On one hand, it’s kind of mind-boggling that just five seasons after the crash that took Lexie and Mark and maybe some years off our own lives, Grey’s Anatomy would be subjected to yet more plane drama. But, on the other hand: CUTE PEDIATRIC DENTIST ALERT. Oh, sorry — while helpful Dr. Harrison Peters (Callard Harris) is a lovely addition to my television screen, the real upside of this episode is that it is very, very good.
Directed by Dr. Miranda Bailey (Chandra Wilson) herself, the tight quarters and constant turbulence we experience for the full hour expertly heighten the drama as Meredith and Riggs — who, unbeknownst to each other, are headed to the same medical conference — attempt to tend to an entire plane full of patients. It’s exciting, a little scary, and paced so well I could barely believe it when I looked up and saw there were only ten minutes left. And, you guys, I haven’t even gotten to the Derek stuff yet. Because there is a lot of Derek stuff.
Meredith is not enthused when she switches seats in order to help a family sit together and winds up sitting in the same row as Nathan Riggs. To Riggs, it’s a sign; to Meredith, it’s an annoyance. They bicker back and forth a little bit about not being a thing and why they aren’t a thing and how Riggs knows Meredith totally wants to be a thing — you know, the same thing these two have been arguing about since they hooked up LAST SEASON. Listen, Meredith is my homegirl, and Dr. Dimples is very enjoyable, but the back-and-forth was old months ago. It’s time to put up or shut up!
Before long, Meredith puts up … err, puts out, really. Yes, Riggs follows her into the bathroom because he thinks she’s making eyes, which she swears she is not. After Riggs reminds her that there is no one around who they know (mainly, Maggie), the two doctors join the Mile-High Club. Let’s be real: Riggs is totally already in that club. He navigated that airplane bathroom like a pro.
Just as Meredith and Riggs return to their seats, and Meredith returns to her “we are not a thing” schtick (seriously, they go from on-again to off-again in the span of minutes), the plane goes through some serious turbulence. People-thrown-up-into-the-air kind of turbulence. The plane is headed through a big ol’ storm. Welp, here comes the craziness.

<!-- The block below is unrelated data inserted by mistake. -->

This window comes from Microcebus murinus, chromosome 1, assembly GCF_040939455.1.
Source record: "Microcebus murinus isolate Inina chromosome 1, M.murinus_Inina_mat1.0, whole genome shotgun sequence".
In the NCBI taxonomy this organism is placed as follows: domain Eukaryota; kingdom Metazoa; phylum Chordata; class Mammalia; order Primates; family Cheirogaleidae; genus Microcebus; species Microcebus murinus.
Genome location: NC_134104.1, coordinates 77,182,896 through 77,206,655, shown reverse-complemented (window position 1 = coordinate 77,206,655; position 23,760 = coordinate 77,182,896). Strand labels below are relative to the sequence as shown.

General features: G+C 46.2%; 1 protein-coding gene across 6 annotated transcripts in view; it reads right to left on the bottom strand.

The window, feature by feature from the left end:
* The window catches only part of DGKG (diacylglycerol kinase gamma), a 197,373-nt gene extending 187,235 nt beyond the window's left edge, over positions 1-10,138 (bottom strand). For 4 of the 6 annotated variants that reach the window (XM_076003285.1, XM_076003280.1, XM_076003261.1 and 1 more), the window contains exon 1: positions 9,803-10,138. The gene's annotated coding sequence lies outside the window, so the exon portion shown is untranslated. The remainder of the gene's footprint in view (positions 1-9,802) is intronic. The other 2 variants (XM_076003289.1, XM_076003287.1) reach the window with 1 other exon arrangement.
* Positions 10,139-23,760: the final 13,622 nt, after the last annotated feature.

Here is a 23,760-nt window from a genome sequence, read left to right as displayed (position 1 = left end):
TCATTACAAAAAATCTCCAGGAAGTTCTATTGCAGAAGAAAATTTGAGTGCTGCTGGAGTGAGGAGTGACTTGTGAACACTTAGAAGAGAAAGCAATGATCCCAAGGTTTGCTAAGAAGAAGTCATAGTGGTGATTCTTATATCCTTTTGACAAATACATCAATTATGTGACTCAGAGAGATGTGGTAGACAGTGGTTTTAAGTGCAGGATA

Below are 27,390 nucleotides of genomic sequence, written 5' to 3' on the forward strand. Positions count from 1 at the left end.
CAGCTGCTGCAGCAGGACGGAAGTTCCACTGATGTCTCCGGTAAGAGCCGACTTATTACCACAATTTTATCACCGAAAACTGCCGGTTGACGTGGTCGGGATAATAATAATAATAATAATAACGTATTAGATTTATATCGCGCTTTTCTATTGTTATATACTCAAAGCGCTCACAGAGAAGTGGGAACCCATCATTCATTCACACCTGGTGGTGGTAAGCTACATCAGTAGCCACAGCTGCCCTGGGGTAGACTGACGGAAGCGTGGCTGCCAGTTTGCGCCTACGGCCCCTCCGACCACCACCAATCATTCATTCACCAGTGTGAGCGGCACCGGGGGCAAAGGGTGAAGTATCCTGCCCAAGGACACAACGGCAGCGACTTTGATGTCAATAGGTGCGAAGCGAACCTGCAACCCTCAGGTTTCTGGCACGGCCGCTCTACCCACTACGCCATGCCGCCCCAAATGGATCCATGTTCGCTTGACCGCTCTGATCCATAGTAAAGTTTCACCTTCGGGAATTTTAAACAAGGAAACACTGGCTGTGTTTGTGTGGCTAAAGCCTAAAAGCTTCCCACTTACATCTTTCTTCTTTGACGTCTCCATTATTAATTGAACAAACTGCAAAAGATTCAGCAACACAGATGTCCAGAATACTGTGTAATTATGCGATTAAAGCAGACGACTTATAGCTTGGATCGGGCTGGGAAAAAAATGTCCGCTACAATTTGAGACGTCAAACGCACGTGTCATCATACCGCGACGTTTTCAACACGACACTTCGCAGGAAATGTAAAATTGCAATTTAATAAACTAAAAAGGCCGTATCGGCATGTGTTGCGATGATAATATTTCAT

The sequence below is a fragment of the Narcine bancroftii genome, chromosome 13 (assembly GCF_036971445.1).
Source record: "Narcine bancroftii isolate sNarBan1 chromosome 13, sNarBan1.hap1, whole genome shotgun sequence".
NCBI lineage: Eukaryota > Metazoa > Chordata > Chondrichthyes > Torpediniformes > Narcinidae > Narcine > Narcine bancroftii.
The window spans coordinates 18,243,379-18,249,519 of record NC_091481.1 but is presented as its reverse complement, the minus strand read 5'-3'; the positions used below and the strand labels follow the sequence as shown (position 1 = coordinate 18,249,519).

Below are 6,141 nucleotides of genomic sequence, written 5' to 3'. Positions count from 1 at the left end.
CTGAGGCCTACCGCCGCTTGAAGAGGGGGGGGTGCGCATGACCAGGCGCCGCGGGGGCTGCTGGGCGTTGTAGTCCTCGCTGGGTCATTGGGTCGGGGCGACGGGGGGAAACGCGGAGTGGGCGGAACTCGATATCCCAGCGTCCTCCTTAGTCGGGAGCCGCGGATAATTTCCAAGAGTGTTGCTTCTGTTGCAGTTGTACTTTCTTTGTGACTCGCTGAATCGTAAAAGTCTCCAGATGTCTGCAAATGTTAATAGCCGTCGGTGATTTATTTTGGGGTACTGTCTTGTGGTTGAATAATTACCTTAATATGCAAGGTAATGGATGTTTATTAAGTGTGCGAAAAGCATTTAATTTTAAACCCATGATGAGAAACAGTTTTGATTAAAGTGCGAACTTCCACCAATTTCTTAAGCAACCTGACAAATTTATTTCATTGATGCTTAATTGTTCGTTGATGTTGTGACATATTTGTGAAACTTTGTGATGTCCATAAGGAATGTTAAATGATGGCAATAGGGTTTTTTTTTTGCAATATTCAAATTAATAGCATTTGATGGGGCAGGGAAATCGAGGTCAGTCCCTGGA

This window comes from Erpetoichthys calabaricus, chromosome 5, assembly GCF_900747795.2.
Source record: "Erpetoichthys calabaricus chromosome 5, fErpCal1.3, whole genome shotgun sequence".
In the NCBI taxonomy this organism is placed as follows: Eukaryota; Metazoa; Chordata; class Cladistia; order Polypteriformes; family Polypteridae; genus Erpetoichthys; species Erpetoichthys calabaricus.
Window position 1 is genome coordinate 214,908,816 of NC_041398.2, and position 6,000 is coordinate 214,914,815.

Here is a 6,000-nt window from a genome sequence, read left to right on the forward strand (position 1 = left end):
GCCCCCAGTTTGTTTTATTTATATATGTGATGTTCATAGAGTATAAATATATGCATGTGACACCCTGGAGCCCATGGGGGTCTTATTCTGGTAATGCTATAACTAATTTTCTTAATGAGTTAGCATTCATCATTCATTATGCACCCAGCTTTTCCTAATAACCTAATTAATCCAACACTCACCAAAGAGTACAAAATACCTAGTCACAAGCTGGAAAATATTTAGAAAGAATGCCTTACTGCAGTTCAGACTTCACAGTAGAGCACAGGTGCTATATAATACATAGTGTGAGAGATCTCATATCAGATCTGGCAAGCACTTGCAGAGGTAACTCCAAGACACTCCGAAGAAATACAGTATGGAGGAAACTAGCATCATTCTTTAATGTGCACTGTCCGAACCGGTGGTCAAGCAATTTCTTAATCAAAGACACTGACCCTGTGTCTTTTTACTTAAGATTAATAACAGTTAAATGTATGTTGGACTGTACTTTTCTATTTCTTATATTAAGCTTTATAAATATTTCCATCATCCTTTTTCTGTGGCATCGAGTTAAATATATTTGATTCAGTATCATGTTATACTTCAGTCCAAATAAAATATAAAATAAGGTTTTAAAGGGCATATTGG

Meredith, Riggs, and the aforementioned cute dentist, Harrison, swing into action, helping the many, many people who make use of their call button when asked who needs medical assistance. This plane just became a very busy emergency room. The doctors spend time with various passengers (Grey’s has always been great at making you care about relative strangers within a few minutes — and that talent is put to great use in “In the Air Tonight”), but the majority of the episode is focused on trying to save Max (Jai Rodriguez), a very nice man with a very cute boyfriend. Max was too good for us — you knew something dramatic was headed his way.
Max hits his head pretty hard, and almost immediately Meredith diagnoses him with a brain bleed. If they were in the hospital, he’d be rushed to the OR and they would drill into his skull to relieve some of the pressure. As it stands, they are stuck on a plane with limited medical supplies and a pilot who refuses to land until it’s safe. (Grey’s, of course, gives us a female pilot, because Grey’s is good.) That may not be for hours, since they are currently navigating their way through two separate storms. All Meredith can do is wait it out.
During a rare break, Meredith and Riggs take a seat on the floor. Riggs wants to know more about the plane crash Meredith mentioned to him earlier. At first, Meredith doesn’t want to get too into it (WHO WOULD?), but she begins to talk about the Seattle Grace Five — now only three — and how she lost Lexie. Things are starting to make sense to Riggs. He understands Meredith’s overwhelming desire to protect Maggie at all costs. But Meredith disagrees. She makes sacrifices for her family, sure, but that’s normal. Riggs presses and presses until Meredith finally blurts out the real reason she can’t fully commit: She’s married.